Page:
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On Teaching and Learning

September 15, 2017

I think my first year students are a little confused. I am team-teaching the first year biology course at my institution (as I almost always do) and my co-teacher is covering the “Central Dogma” so students will understand the process of transforming the information in DNA into the structure of a protein so that they can understand the relationship between genetic information and the phenotype. She began by assigning them some homework and then built off that homework by having the students draw a concept map of the process and then discussing the details of their concept maps with their peers in learning groups we set up at the beginning of the semester. She found some of the groups reluctant to talk to one another and I had to stop them and explain that her having them do this is good pedagogy. Having students create their own knowledge aids in their learning of that knowledge in ways that delivering this knowledge to them in traditional lecture cannot. They come to us from their public school experience with the idea that our job is to teach them and their job is to receive this teaching and somehow come to knowledge and understanding. What they don’t realize is that our job is to create environements, activities and opportunities that facilitate their learning. And, if we are doing our job correctly and informed by what educational research says are effective ways of teaching, sometimes we will involve them in activities that do not look or feel like us teaching them.

Last night, we had a review session for the exam coming up on Monday (today is Friday). After we had exhausted their questions, my co-teacher asked the students to draw a fitness landscape. One volunteer drew it and switched the axes relative to the shape of the surface of the fitness landscape. A simple and easily fixed mistake which is why my co-teacher started to correct him before I jumped in and interrupted her to ask the class if everyone agreed with the fitness landscape he had drawn. No one agreed and I asked if anyone wanted to correct it. One student volunteered and, as she was beginning to get up and correct the figure on the board, the student at the board realized the mistake he had made and began to correct the figure. We then stressed to them that the best way to study was to practice recalling information and doing this in the presence of people who know enough to point out when you get something not quite right (or completely wrong). I am not sure that they believed this but there is evidence that says it is true.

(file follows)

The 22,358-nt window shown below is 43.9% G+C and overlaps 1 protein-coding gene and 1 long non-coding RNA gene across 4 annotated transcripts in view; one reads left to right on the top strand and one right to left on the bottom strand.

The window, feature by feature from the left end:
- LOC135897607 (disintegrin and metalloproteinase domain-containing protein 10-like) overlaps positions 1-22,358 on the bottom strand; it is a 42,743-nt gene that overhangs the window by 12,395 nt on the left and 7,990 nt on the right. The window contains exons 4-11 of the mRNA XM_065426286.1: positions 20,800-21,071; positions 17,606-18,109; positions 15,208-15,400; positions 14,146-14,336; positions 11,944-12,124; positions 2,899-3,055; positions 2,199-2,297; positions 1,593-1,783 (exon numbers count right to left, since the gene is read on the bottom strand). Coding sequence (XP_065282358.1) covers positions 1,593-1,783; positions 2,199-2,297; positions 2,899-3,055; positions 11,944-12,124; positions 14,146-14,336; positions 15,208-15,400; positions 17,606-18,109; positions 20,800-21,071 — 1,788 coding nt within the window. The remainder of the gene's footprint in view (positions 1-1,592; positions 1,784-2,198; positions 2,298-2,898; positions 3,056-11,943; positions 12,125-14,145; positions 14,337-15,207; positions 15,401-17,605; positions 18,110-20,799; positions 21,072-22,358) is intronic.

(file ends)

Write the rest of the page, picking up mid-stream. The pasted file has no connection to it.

And this is not just an issue with our students. When we (faculty) go up for a promotion, one requirement is that the Dean of our college come and observe our teaching to determine whether or not we know what we are doing in the classroom. It is unfortunate that we only do this once because it does not necessarily reflect our effectiveness on a daily basis. I invited the Dean to come and view my teaching on a day when I was employing a technique referred to as a jigsaw. The jigsaw I used was one I downloaded from the Case Study Teaching website at the University of Buffalo and it involves food webs in temperate forests in the northeastern United States that relates the production of acorns to mouse population growth to tick populations and gypsy moth populations and how all this is implicated in cycles of Lyme disease prevalence. It involves having students look at figures from the paper and understand them in small groups but each group has only one figure. After they understand the figure, members move from group to group, bringing their figure with them and teaching their new group the figure they are carrying and learning about figures possessed by other groups from those group members. The task is to figure out the stucture of the food web and what the paper is about that is not in any of the figures (Lyme disease). The coolest thing about it is that it really works and it helps the students learn in a way that really sticks with them. During this learning activity, I am circulating around the room and answering questions, asking questions of students designed to get the students to delve more deeply into the figures or to pick up on things they missed in the figure, and managing time. The Dean began my teaching observation report with the something along the lines of: Dr. Klawinski began class at 9:00 and proceeded to not teach for the next 65 minutes. He then went on to describe the process of running a jigsaw fairly accurately as he described what he saw in the classroom.